TV Party Tonight! #45

TV Party Tonight! #45

Friday, 27 April 2018

The Post
[Blu-ray/DVD combo]

Manufacturing Consent, a book by Noam Chomsky and Edward Herman should be required reading for every person living in the United States. Among the many subjects it covers are how the media, while loving to pat itself on the back for swaying the course of the Vietnam War, was in fact very much in favor of it when it first started. In fact, it misreported, ignored inconvenient facts, and straight up lied to the public in order to build support for it. Knowing that, your perspective on the Post changes a bit. That’s not to say this isn’t a good movie. It is. It also unabashedly and relentlessly proud of itself for 116 minutes. The setting of a suppressed news outlet is relevant these days, and the Post serves as a great reminder of what a positive role the media can play in public opinion. Really, the whole thing is a mixed bag.

First let’s start with the bad, which has to do with casting. It seems like we live in an age where there are no small roles. Every miniscule role in the Post seems to be played by someone with an extensive resume, and this can be distracting when the audience wonders if a character will have a significant role or is just there to deliver lines that will move the plot along. What Zach Woods brought to the role of an attorney who has only four lines, I don’t know. Then there are the choices some of the actors like Tom Hanks were allowed to make. To say he hams it up with is an understatement. Hanks’ performance here is straight out of the Ham Hole. It’s more like Tom HAMS. Then, there’s the issue of Spielberg refusing to let his audience put the pieces together themselves. The integrity of the newspaper is paramount here, and the audience is spoon-fed facts about courtroom decisions in prolonged sentimental speeches as well as facts of where the events are taking place. That’s the WATERGATE HOTEL IN CASE YOU WERE WONDERING.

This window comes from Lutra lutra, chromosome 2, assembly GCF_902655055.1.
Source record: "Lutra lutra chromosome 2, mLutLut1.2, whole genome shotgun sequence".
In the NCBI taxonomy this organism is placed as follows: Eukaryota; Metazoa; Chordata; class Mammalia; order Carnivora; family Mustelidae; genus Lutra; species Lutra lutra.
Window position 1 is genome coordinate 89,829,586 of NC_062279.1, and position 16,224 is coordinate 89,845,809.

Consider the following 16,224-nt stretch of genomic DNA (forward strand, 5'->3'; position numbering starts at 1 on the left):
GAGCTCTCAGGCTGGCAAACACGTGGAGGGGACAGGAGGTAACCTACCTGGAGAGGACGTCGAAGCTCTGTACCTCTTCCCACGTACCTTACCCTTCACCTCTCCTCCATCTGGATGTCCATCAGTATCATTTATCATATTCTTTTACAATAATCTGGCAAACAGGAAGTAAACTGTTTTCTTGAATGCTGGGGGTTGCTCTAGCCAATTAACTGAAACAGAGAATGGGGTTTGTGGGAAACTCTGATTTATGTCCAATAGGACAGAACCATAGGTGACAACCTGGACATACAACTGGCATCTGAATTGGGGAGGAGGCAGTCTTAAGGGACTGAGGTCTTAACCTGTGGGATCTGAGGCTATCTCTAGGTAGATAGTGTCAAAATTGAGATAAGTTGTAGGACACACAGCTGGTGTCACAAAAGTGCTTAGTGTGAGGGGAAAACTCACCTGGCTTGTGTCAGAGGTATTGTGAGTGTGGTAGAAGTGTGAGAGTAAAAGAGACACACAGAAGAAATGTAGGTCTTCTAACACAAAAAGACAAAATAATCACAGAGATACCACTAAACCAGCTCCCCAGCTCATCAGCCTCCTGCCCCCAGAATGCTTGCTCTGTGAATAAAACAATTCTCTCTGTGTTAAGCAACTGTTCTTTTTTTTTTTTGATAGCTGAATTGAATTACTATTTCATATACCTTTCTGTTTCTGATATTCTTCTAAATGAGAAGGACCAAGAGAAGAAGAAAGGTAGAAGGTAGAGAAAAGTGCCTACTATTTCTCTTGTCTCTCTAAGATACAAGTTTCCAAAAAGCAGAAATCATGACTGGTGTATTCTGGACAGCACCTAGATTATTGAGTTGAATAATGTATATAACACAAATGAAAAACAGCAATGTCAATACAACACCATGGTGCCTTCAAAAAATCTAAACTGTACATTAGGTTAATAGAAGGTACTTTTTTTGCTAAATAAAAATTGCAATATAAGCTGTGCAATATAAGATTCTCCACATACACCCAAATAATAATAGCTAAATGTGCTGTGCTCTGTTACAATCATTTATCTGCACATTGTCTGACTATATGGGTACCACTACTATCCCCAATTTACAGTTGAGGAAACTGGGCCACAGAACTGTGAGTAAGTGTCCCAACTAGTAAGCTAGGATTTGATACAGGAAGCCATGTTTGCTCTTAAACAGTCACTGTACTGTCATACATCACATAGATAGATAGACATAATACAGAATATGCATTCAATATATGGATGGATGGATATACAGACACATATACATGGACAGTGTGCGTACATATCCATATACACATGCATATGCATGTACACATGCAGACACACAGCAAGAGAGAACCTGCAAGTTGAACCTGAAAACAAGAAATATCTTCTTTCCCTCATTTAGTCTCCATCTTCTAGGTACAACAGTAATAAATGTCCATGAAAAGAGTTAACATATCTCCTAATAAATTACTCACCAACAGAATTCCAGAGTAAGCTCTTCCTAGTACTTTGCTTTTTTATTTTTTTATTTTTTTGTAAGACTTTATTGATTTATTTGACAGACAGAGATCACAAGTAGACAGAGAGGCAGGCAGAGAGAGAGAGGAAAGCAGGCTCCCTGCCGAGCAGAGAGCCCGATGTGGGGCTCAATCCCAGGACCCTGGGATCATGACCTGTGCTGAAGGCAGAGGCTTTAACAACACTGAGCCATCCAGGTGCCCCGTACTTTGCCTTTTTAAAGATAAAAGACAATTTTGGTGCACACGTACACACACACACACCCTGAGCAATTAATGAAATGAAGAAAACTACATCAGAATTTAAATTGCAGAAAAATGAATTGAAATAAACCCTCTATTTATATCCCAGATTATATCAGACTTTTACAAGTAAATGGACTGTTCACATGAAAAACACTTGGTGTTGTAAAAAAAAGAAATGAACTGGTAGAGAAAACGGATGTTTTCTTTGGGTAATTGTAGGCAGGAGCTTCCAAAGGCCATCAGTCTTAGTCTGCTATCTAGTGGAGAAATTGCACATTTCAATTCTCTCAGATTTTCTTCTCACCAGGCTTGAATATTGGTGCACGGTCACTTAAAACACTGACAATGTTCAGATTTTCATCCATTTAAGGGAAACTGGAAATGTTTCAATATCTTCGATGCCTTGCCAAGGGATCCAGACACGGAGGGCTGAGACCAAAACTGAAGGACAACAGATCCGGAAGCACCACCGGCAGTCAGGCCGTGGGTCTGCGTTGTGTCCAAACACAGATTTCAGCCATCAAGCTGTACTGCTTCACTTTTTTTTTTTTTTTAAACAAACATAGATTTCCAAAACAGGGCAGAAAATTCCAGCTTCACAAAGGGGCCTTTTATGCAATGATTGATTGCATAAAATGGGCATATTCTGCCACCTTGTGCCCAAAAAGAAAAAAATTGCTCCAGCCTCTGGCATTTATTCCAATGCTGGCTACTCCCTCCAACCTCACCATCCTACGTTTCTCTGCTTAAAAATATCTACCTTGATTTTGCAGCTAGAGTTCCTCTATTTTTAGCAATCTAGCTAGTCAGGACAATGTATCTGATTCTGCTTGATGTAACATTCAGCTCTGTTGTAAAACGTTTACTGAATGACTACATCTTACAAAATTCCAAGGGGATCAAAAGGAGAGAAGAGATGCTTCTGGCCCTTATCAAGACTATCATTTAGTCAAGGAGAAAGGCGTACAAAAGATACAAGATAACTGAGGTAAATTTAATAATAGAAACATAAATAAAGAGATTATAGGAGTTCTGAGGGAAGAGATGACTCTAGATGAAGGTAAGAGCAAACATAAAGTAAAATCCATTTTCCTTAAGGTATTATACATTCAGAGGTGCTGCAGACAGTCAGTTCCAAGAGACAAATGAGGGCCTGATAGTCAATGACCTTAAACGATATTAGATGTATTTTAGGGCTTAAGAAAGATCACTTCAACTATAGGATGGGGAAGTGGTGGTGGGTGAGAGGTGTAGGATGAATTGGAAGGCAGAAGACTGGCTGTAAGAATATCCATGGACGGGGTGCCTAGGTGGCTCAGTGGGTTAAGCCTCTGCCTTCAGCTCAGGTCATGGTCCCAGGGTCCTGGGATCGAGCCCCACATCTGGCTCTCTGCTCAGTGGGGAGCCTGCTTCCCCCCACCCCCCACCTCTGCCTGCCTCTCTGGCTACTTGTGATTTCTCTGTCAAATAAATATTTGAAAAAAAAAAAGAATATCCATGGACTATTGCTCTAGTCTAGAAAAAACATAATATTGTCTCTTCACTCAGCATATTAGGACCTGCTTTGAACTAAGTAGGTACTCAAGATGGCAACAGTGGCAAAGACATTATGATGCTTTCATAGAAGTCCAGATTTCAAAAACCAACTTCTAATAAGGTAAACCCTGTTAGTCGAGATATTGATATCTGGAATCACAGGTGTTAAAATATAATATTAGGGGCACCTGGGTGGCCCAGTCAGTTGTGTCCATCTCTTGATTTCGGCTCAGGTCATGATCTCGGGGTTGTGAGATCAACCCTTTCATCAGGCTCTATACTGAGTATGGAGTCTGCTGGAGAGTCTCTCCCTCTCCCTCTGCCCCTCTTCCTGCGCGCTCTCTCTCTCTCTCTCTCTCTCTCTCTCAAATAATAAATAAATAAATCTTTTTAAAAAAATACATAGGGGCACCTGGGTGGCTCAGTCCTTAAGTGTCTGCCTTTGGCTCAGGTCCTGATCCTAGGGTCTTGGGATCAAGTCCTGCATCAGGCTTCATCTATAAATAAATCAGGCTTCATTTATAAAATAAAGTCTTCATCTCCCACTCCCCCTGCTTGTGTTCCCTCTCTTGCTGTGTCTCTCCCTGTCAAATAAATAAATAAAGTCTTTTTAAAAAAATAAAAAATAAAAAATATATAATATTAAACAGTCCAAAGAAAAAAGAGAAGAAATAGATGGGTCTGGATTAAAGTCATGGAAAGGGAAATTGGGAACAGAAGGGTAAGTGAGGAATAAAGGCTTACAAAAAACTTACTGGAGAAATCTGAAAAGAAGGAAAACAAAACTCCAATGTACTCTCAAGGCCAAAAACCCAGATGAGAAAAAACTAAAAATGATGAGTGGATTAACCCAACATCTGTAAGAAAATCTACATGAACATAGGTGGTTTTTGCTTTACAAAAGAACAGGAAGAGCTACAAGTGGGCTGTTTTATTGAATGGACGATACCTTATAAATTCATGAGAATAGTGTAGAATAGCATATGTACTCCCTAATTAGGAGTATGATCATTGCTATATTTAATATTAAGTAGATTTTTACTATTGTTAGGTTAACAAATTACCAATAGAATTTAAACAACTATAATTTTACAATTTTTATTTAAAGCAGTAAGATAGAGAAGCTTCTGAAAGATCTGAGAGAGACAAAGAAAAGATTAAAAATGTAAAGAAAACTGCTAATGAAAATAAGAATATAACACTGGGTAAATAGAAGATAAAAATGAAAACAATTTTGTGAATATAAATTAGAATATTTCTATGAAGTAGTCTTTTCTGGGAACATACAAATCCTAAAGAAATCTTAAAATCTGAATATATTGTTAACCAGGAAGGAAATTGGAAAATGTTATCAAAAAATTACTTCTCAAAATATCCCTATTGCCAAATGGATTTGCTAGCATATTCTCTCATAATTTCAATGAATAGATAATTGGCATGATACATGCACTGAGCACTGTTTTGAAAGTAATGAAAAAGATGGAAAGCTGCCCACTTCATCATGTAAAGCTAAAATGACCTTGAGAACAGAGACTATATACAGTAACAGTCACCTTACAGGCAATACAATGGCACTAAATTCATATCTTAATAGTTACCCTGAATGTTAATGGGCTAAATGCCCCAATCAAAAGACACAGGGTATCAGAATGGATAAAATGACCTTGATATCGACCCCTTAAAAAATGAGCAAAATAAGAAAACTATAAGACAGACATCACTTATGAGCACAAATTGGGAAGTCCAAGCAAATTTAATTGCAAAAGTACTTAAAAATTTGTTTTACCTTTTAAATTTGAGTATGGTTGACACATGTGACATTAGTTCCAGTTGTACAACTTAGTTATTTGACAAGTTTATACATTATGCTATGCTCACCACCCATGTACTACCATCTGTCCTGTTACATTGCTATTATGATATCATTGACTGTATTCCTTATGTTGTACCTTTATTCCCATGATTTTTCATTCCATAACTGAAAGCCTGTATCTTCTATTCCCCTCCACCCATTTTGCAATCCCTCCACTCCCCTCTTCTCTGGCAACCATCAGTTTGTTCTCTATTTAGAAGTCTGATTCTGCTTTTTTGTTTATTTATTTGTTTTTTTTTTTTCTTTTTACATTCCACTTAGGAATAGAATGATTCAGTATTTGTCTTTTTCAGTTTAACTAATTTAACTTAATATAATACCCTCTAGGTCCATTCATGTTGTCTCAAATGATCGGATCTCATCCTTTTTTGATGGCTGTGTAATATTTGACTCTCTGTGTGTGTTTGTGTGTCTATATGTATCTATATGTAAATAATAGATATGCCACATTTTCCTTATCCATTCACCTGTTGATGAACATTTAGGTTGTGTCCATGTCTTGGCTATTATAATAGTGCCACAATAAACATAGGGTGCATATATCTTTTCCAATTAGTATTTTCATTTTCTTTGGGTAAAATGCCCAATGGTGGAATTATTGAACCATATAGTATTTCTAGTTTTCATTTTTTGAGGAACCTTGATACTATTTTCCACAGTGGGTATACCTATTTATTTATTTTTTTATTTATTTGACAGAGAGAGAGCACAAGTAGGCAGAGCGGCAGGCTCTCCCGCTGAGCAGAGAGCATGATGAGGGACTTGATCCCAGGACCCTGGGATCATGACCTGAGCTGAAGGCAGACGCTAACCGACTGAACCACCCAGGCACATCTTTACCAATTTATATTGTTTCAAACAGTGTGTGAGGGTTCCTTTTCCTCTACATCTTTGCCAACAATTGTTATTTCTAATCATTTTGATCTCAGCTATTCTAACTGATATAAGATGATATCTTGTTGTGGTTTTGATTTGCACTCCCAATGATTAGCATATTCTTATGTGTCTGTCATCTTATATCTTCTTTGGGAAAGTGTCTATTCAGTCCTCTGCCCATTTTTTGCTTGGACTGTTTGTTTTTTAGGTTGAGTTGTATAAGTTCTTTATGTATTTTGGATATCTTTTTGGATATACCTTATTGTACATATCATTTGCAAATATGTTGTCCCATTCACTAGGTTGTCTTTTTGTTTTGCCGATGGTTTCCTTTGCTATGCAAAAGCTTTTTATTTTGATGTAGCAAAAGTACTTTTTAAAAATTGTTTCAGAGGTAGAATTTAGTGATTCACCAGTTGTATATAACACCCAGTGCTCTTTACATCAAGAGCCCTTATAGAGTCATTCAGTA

But there’s plenty of places where the Post shines also. One, strangely enough, IS the casting. Meryl Streep plays the role of Katherine Graham with subtlety and in a captivating way. Then there are David Cross and Bob Odenkirk: a surprising casting choice and an absolute delight for a Mr. Show fan like myself. Also, there’s the pacing of this movie where not a shot or line is squandered: the Post moves through its story in a remarkable and engaging way. This movie is like plot points rapid fire as it builds suspense.

So, The Post has flaws, but these are easily overlooked for the damn fine movie that’s still left. And, I discovered that I could easily look at footage of type being set for an hour straight.

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